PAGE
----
Chinese Scientists Edit DNA in Attempt to Cure Man’s Cancer, HIV

Chinese Scientists Edit DNA in Attempt to Cure Man’s Cancer, HIV

Michelle Fay Cortez September 11, 2019

(Bloomberg) -- Chinese researchers safely treated a man with leukemia and HIV using gene-edited stem cells, a step forward in a field that was shaken last year when another Chinese scientist used the same technology to create the world’s first genetically-edited babies.
The man’s medical case, published Wednesday in the New England Journal of Medicine, is the first detailed report in a major academic journal of how doctors are using the experimental tool Crispr to manipulate the DNA of a living patient in an effort to cure disease. But even before the earlier controversy in China, there’s been a heavy note of caution in the field about how far and fast to proceed with the technology.
The patient’s dual diseases -- HIV and cancer -- gave researchers at the Peking University Stem Cell Research Center in Beijing an opening. The man needed a transplant of stem cells to replace the damaged ones that were causing his blood cancer. That procedure also gave them the opportunity to re-engineer a gene called CCR5 in the donor cells to be resistant to HIV.
“This is a green light for the whole field of gene editing,” Carl June, a pioneer in the use of gene therapy to treat cancer and HIV at the University of Pennsylvania, said in an interview. He published a companion piece in the journal.
Earlier Controversy
The work has some parallels to the highly controversial effort by scientist He Jiankui to alter the DNA in two embryos to make the babies resistant to HIV. That effort sparked an international backlash and calls to put a moratorium on using Crispr to create permanent changes in a subject’s DNA, especially in an embryo. The latest effort is a far more incremental but legitimate effort, especially given the imprimatur of one of the world’s foremost academic journals.
The work by Peking University’s Hongkui Deng and colleagues had several key differences from the earlier effort, including the controlled use of gene-editing on only select cells, the patient’s consent and the subsequent publication of the findings.
The experiment had mixed results. Nineteen months after the treatment, the young man’s cancer, an acute lymphoblastic leukemia, is in remission, and the modified cells integrated into his body and remain. The attempt to cure his HIV was a failure: Only about 5% of his infection-fighting lymphocytes are now resistant to HIV, making continued treatment of the virus necessary.
Even so, the results show a key proof of the concept that Crispr-edited cells can be transplanted into a person and persist long-term, Deng said in an emailed response to questions.
“We should all hope that this is a significant and powerful advance in scientific research, for if it can be tested safely and ethically -- and it surely can -- it could transform medicine,” said Laurie Zoloth, a professor of religion and ethics at the University of Chicago. “The first published paper is quite an historical moment.”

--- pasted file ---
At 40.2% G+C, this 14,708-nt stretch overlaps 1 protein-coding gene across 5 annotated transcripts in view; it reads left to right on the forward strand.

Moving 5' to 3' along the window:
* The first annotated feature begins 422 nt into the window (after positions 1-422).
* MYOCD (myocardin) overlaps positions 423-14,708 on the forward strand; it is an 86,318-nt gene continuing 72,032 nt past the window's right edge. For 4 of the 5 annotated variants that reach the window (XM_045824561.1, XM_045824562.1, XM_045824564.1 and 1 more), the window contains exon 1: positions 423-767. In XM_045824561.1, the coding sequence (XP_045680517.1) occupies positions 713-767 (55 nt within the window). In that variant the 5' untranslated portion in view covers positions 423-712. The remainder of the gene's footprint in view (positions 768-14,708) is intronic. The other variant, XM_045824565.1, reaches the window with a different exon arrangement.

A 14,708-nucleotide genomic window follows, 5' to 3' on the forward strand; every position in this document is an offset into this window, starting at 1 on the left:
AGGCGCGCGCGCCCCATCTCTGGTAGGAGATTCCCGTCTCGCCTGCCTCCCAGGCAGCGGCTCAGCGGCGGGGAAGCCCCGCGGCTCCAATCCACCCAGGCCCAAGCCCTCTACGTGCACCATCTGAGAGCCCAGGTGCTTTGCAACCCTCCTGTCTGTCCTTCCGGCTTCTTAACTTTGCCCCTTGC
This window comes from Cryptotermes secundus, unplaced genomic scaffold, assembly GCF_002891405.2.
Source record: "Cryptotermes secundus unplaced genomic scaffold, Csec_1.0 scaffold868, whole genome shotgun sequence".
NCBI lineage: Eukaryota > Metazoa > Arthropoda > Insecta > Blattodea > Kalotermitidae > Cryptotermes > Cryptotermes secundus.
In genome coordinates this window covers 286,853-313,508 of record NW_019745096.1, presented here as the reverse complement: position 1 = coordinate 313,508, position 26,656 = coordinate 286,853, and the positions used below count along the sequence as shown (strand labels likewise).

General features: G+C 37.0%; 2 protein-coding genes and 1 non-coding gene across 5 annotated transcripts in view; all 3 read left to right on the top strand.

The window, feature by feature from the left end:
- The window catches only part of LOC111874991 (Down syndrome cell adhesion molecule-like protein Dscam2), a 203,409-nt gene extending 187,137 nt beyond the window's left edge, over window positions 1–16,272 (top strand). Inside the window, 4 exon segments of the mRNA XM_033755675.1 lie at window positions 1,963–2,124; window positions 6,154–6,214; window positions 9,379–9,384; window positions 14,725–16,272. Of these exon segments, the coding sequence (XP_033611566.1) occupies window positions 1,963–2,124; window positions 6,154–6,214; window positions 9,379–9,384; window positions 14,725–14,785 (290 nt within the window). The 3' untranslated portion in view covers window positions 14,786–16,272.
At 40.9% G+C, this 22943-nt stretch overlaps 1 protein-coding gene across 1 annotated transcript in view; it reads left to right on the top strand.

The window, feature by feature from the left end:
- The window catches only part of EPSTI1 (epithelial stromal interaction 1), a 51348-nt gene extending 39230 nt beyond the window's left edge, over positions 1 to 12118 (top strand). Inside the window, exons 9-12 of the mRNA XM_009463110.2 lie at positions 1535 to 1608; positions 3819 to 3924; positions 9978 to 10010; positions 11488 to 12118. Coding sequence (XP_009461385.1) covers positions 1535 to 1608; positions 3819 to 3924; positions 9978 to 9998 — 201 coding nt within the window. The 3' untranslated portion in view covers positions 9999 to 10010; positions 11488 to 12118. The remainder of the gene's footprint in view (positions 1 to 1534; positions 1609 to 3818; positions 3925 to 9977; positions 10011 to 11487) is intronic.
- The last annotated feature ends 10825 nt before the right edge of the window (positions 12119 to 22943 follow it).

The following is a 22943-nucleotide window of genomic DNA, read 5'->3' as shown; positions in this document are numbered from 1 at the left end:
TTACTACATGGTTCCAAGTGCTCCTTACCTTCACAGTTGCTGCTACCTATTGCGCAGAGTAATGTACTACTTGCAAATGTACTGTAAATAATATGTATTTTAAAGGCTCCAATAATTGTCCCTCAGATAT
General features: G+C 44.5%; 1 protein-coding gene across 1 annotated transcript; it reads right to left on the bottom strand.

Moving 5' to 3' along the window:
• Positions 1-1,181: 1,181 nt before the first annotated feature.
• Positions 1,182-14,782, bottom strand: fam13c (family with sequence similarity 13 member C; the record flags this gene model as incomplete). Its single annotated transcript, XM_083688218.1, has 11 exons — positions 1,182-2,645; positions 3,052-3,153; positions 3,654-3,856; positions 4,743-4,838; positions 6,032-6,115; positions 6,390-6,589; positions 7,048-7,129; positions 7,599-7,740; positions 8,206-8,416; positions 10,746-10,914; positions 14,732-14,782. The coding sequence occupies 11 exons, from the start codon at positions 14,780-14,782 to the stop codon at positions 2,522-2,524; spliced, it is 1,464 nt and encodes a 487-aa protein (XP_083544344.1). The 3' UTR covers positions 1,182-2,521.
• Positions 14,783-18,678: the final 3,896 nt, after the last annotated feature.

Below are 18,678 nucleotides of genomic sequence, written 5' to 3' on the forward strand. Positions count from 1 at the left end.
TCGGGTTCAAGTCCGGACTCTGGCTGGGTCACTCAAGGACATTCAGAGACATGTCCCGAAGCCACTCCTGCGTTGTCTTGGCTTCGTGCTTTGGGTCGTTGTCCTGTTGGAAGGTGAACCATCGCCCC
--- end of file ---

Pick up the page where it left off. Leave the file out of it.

Safety Watch
The researchers didn’t detect any adverse events from the gene-editing or signs that the man’s DNA had been damaged. Larger studies where more altered cells persist are needed to confirm the findings, Deng said. Concerns over unknown potential effects of Crispr has been one of the major hurdles standing in the way of more trials moving forward.
“If they had gone the other way, with a lot of off-target hits, that would have been chilling for the technology,” June said.
Data on three patients treated with Crispr-manipulated cells at the University of Pennsylvania, perhaps the first in the U.S., will be presented at the American Society of Hematology meeting in December.
Crispr has been compared to a word-processing system that allows writers to easily cut out extraneous words and correct typos. With DNA, it acts like molecular scissors, precisely trimming specific flaws in genes. Scientists are still trying to determine if tinkering with the genome can create stray errors elsewhere or lead to unexpected harms, such as cancers caused by uncontrolled cell growth.
There’s a biological rationale for targeting HIV in a leukemia patient, in part because of a handful of people cured of HIV who had bone-marrow transplants. Timothy Ray Brown became the first adult ever to be cured of HIV in 2007 after he received a bone marrow transplant to treat his leukemia. The donor cells had a rare mutation in the CCR5 gene, found in about 1 in 20 people, that makes it difficult for HIV to infect cells. Brown was known as the “Berlin patient,” and other researchers have tried to replicate his experience.


Popular posts from this blog

Report: World’s 1st remote brain surgery via 5G network performed in China

Visualizing The Power Of The World's Supercomputers

BMW traps alleged thief by remotely locking him in car